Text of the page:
What was the beginning pint for your music career? How did it all start?
The beginning of my musical was when my father showed me The Beatles and additional to this my first chords on the guitar. I loved listening to and playing music myself and since then simply never stopped.
Was there any bumps on the road? What kind of challenges did you have to deal with?
In my time as a “lonely” musician without a band it was the main challenge to find people to jam and play with. When I grew up there almost none other musicians my age around that kept playing their instrument for more than half a year. So Darkest Horizon actually was my first real, songwriting, gig playing and staying together band.
As a band our main bumps came when we reached a level on which we were ought to work with labels, agencies and so on. We never had a label, a booking agency or a management so it was and is very hard to make your stand in this business. Not long ago we started working with an agency, so this is a further step forward.
What was the most fulfilling and satisfying moment so far?
Standing as a co-headliner on stage in Sri Lanka. I have never been to Asia before and then we went there as a band to play a show? Simply amazing! This is one of my most beloved memories.
How would you describe the music that you typically create?
We call it “Epic Melodic Death Metal”. If I should describe it, it is film music combined with metal.
What is your creative process like?
All of our songs are written by Chris (Keyboards). We then listen to the song and add our parts to it, mostly separate from each other. I like this way of working because you throw all ideas together, do not neglect anything and in the end you see what fits and what has to be changed or deleted. This gives us the full personal influence of each member.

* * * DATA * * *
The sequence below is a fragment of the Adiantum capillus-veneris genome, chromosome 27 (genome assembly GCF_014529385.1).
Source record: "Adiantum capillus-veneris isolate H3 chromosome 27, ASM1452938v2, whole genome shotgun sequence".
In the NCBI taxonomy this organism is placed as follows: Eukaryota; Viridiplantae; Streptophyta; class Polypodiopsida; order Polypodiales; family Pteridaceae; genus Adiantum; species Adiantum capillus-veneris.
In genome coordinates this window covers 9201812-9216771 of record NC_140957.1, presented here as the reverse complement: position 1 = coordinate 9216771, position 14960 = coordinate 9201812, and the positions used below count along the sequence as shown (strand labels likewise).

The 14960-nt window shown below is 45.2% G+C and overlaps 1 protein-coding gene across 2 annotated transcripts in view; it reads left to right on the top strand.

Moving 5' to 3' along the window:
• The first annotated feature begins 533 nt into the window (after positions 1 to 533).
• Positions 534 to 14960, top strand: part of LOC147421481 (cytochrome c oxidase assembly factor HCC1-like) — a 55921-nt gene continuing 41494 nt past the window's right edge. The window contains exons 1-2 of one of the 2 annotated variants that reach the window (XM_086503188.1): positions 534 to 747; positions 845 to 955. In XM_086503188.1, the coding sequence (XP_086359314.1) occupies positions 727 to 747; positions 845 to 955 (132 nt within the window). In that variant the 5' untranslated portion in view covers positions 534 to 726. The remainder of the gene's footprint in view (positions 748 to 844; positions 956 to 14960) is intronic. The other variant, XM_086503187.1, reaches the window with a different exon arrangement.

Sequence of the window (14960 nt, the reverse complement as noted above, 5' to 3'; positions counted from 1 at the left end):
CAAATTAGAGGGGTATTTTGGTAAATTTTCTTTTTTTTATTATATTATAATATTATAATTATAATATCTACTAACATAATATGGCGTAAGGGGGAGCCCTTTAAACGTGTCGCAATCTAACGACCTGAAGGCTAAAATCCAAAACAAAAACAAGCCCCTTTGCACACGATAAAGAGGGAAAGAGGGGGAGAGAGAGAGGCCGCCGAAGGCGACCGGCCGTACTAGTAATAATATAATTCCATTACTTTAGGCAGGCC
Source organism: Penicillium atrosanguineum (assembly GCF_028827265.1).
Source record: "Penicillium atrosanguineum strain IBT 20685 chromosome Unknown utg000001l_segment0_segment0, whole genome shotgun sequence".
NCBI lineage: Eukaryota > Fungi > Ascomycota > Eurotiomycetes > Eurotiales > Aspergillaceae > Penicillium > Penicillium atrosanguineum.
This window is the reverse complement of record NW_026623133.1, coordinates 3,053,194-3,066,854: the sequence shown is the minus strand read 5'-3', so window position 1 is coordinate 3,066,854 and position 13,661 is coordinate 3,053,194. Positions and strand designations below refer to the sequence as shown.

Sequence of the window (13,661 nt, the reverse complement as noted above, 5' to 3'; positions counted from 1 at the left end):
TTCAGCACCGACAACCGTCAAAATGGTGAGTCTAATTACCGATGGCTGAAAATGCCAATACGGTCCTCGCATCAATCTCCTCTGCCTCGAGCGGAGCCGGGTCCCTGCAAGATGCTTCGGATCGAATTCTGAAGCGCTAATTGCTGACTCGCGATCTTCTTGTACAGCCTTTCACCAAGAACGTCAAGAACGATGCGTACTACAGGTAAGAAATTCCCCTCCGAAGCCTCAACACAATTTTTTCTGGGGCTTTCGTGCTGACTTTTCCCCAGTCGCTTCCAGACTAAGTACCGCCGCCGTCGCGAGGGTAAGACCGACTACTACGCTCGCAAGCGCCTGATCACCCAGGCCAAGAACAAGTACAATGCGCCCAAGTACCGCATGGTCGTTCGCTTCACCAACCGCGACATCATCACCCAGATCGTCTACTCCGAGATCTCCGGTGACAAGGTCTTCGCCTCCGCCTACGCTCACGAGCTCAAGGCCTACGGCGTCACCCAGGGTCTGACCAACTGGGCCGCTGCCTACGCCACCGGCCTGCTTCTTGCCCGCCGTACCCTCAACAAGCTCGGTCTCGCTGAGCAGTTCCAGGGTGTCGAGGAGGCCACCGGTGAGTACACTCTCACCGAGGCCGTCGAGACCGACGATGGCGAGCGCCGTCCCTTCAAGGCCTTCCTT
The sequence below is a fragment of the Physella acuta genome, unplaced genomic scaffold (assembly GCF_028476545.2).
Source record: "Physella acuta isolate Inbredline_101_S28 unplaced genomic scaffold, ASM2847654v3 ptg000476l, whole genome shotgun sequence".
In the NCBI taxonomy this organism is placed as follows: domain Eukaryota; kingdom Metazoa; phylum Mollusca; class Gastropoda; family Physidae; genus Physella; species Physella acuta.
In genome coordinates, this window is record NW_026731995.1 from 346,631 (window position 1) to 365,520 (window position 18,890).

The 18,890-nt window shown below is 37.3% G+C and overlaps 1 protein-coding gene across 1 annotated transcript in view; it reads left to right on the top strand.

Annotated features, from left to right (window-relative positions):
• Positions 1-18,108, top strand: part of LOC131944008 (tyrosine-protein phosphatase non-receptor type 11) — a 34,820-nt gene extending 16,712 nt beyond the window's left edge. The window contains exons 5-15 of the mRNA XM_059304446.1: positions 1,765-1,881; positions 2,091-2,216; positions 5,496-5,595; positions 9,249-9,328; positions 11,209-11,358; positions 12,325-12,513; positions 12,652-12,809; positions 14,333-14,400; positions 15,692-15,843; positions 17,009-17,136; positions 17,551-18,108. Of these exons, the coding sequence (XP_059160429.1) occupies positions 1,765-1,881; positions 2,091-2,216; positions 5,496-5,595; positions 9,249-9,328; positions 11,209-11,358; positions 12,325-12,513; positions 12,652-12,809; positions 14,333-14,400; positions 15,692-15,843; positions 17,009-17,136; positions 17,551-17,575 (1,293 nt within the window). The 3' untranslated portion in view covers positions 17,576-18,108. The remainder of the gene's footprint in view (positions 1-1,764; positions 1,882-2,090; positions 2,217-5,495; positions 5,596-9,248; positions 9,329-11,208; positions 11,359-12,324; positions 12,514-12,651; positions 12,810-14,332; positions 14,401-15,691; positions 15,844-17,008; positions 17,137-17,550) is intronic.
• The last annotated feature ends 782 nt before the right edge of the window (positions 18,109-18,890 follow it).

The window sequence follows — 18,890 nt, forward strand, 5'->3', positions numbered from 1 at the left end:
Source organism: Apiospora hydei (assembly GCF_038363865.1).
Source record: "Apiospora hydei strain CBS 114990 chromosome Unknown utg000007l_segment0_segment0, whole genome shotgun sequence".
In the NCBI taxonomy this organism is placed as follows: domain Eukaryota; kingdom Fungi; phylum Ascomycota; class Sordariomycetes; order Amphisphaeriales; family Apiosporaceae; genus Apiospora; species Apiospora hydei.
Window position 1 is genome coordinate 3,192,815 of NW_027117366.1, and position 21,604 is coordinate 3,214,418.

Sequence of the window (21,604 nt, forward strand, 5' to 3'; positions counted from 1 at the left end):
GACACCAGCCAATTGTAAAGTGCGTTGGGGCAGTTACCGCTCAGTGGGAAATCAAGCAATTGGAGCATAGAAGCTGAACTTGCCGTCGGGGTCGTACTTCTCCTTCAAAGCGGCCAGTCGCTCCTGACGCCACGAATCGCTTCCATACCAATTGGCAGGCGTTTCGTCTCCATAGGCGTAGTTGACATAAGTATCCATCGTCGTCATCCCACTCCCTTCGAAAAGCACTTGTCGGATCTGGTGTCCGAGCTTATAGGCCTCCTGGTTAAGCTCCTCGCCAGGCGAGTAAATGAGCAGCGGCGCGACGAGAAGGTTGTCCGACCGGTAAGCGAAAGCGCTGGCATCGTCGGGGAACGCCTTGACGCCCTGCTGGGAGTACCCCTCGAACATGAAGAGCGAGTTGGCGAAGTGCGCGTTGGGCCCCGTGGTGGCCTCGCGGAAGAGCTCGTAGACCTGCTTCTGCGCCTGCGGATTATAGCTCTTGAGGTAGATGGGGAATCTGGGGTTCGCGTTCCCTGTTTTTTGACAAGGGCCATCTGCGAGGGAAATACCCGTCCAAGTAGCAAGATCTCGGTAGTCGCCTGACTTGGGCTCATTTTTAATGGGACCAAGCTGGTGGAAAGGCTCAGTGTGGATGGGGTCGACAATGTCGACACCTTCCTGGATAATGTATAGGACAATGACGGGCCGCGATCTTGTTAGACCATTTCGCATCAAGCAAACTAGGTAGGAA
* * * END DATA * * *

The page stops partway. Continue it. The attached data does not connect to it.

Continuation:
If you could change anything about the industry, what would it be?
I would try to get more fluctuation into the scene, means that a huge band does not need so much support, if they do not write new stuff, and new bands with amazing ideas really need a lot of support. Personally I think that the true meaning of metal as a free and rebellious music scene for “real” music is dead, nowadays it’s just influencers, klicks, likes and keeping old bands alive. In my eyes almost as bad as in the pop scene.
If you were asked to give a piece of advice to upcoming bands, what would that be?
Do what you love, work on yourself and do not let anybody tell you bullshit. Be prepared for a really hard but fun ride and do not trust any quick offer you get. People mostly try to screw you in this world but if you stick together as band and love what you do, that’s something no one can take away from you.
What has been the best performance of your career so far?
Ou, that’s very difficult to say. Most of the time the gigs we thought were amazing weren’t and when we thought we had a crappy day it actually turned out to be an amazing show. And every performance has its positives and negatives so I really can not pick one particular show.
If you didn’t become a musician, what would you be doing now?
Actually I do not know. Maybe still hanging around as an actor? Becoming a sailor? I never gave it a serious thought because it has never been an alternative for me.
What is new with the band at the moment? What are you currently working on and would like to share with the world?
Our former lead guitarist left in November 2020 so we took the time to rearrange our songwriting and general band situation. Currently we are working on new songs and new visuals as well as starting to rehearse our new live set. There will be more singles and more further stuff we are going to share with you, so check out our pages and you will see for yourself.